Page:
CHICAGO (CBS) – The FDA believes pictures of corpses, sickly looking people with oxygen masks and stained, decaying teeth could scare smokers into quitting. CBS 2’s Vince Gerasole reports.
The images detailing the cancerous dangers of cigarettes are frightening and frankly hard to look at.
“A picture is worth a thousand words. These graphic pictures are worth a thousand cigarettes,” said Joel Africk from Chicago’s Respiratory Heath Association.
He’s among the anti-smoking advocates who say the frightening pictures get right to the point.
“The question is: how graphic is too graphic?” said Africk. “They’re not pleasant to look at, but they get the message across.”
It all follows the Tobacco Control Act, which now requires the Food and Drug Administration to come up with regulations for tougher cigarette labeling on 50 percent of the package.
CBS 2 mocked up a few packs with the proposed images and took them to the streets to share with smokers. The images had many fuming.
“Oh, hell no! This is horrible,” said Nancy Savage. “This should not be on cigarettes. People have the right to smoke, and this is portraying it as you’re gonna get cancer automatically. That’s not true.”
Science proves the smoker is misinformed. Over 400,000 people die from tobacco-related deaths in the country each year.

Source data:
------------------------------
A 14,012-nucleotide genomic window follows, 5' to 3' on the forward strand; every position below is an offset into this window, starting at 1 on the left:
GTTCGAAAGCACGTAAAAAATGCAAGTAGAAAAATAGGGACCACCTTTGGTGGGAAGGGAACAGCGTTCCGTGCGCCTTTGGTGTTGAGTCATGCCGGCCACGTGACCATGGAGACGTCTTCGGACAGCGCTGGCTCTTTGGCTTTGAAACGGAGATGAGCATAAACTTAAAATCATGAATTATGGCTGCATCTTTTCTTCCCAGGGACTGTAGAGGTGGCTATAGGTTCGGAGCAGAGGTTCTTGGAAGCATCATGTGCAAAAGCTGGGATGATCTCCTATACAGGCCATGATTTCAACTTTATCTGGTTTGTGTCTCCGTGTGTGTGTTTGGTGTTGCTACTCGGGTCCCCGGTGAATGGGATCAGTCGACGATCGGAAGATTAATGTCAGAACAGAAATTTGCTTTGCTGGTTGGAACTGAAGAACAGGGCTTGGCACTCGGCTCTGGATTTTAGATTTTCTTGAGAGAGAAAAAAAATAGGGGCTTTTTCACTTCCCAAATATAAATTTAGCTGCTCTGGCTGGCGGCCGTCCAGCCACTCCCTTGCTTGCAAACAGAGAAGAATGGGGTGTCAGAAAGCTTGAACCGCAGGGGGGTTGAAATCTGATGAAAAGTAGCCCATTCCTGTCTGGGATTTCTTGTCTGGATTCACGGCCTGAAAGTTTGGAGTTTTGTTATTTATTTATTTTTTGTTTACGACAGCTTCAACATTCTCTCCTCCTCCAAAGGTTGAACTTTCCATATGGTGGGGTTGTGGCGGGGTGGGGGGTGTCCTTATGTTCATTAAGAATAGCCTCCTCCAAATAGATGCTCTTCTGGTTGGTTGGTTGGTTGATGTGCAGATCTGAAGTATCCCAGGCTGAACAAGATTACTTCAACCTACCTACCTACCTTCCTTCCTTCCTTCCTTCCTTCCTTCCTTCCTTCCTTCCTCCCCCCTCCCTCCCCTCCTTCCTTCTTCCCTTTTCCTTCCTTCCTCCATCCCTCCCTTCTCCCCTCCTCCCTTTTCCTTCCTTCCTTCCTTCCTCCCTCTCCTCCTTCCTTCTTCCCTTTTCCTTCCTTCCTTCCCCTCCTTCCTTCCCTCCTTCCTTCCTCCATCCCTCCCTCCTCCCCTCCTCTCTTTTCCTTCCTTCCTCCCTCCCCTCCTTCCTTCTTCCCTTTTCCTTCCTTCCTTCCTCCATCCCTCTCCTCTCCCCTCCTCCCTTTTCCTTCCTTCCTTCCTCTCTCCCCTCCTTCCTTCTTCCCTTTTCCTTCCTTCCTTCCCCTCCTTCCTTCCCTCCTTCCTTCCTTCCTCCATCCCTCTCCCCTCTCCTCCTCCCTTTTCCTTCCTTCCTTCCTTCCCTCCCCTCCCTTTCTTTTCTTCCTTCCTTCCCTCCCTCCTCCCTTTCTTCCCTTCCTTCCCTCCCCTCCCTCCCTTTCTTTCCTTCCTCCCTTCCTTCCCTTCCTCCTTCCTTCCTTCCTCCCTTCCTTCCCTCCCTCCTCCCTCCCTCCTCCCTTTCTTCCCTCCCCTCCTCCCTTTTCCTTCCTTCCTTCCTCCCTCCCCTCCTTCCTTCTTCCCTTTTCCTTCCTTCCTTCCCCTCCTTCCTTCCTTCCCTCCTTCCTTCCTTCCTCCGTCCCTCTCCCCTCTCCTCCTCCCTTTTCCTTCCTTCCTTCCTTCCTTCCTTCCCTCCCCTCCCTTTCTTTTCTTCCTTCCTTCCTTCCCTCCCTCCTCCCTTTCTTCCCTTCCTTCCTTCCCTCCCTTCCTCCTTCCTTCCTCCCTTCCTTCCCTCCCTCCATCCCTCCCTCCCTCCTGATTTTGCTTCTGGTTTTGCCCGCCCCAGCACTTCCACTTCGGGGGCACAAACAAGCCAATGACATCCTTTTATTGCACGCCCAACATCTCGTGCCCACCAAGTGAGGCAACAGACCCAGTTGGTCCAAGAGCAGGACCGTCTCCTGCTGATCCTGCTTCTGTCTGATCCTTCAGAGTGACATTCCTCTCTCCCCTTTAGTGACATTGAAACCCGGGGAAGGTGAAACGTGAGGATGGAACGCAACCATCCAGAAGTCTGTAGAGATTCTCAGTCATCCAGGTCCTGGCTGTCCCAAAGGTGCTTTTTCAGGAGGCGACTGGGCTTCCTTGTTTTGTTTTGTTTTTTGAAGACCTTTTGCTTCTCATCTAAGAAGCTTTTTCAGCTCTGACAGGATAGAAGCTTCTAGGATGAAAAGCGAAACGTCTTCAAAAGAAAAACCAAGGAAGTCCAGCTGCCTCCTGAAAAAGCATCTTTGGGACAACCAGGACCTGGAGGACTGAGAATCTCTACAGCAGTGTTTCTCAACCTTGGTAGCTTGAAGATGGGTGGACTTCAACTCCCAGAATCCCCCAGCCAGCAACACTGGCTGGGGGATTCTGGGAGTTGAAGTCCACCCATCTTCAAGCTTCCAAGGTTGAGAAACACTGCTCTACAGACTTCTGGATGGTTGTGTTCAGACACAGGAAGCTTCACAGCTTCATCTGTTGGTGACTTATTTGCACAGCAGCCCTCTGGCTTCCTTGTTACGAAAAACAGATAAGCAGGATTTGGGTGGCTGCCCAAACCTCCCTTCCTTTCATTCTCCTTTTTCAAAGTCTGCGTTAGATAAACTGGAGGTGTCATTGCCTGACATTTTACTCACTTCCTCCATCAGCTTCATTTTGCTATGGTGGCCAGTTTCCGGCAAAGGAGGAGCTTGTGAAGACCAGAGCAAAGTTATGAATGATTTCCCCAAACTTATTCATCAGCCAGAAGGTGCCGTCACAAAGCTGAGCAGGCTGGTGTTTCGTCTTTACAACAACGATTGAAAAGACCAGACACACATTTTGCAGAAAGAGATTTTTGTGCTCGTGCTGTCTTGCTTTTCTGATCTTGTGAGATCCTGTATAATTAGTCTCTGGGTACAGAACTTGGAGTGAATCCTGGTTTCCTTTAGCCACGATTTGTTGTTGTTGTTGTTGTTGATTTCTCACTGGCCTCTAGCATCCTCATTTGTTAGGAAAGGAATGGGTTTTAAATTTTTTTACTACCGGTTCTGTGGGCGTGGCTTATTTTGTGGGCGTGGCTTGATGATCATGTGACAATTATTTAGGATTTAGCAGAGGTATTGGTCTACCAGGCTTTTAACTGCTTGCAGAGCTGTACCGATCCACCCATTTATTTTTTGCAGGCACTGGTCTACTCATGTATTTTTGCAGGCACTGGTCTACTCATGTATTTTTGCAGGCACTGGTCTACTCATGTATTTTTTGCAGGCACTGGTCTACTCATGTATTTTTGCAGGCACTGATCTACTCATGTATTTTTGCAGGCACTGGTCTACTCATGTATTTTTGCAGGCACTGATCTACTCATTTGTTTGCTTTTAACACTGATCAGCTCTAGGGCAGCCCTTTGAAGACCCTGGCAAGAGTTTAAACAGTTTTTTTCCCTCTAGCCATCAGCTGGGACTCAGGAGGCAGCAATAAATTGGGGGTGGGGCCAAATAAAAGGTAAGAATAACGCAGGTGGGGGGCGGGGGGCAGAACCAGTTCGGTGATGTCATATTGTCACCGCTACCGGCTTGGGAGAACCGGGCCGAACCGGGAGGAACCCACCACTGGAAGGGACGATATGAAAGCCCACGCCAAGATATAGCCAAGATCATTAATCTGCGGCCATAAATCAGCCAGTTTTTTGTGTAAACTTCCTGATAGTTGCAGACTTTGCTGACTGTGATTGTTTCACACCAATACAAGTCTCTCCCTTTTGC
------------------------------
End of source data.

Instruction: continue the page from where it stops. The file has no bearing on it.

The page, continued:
“How far are they willing to go?” asked Judy Stamper, another smoker. “Are they willing to put rotted livers on alcohol containers? So where is it going to stop?”
Africk counters: “This is the number one cause of preventable death in the U.S. today.”
But smoker Nancy Savage doesn’t believe the government should even make the effort.
“By someone saying this is what this causes, it’s not gonna stop us at all,” she said. “It’s our choice.”
The idea is nothing new. Similar labeling is already mandatory in some 30 countries. Africk says the graphic images are working.
“This is one of the things that our youth respond to,” said Africk.
Others who have tried to kick the nicotine habit for decades say they’d appreciate the chilling reminder.
Mike Athey is one of them. He says it might not stop him on the spot, but he’s sure the pictures would help others from starting at all.
“That’s probably not enough if you are already a smoker, but to keep you from starting smoking, I wouldn’t want to pull that out of my pocket” said Athey.
In all, there are some 36 proposed labels up for public comment. The final nine choices will be made in June, and then the cigarette companies will have 15 months to begin placing them on packages.
Cigarette smoking was at 40 percent of all Americans in the 1970’s. The number has now dropped to 20 percent. The federal government would like to see that number drop to only 10 percent in the coming years.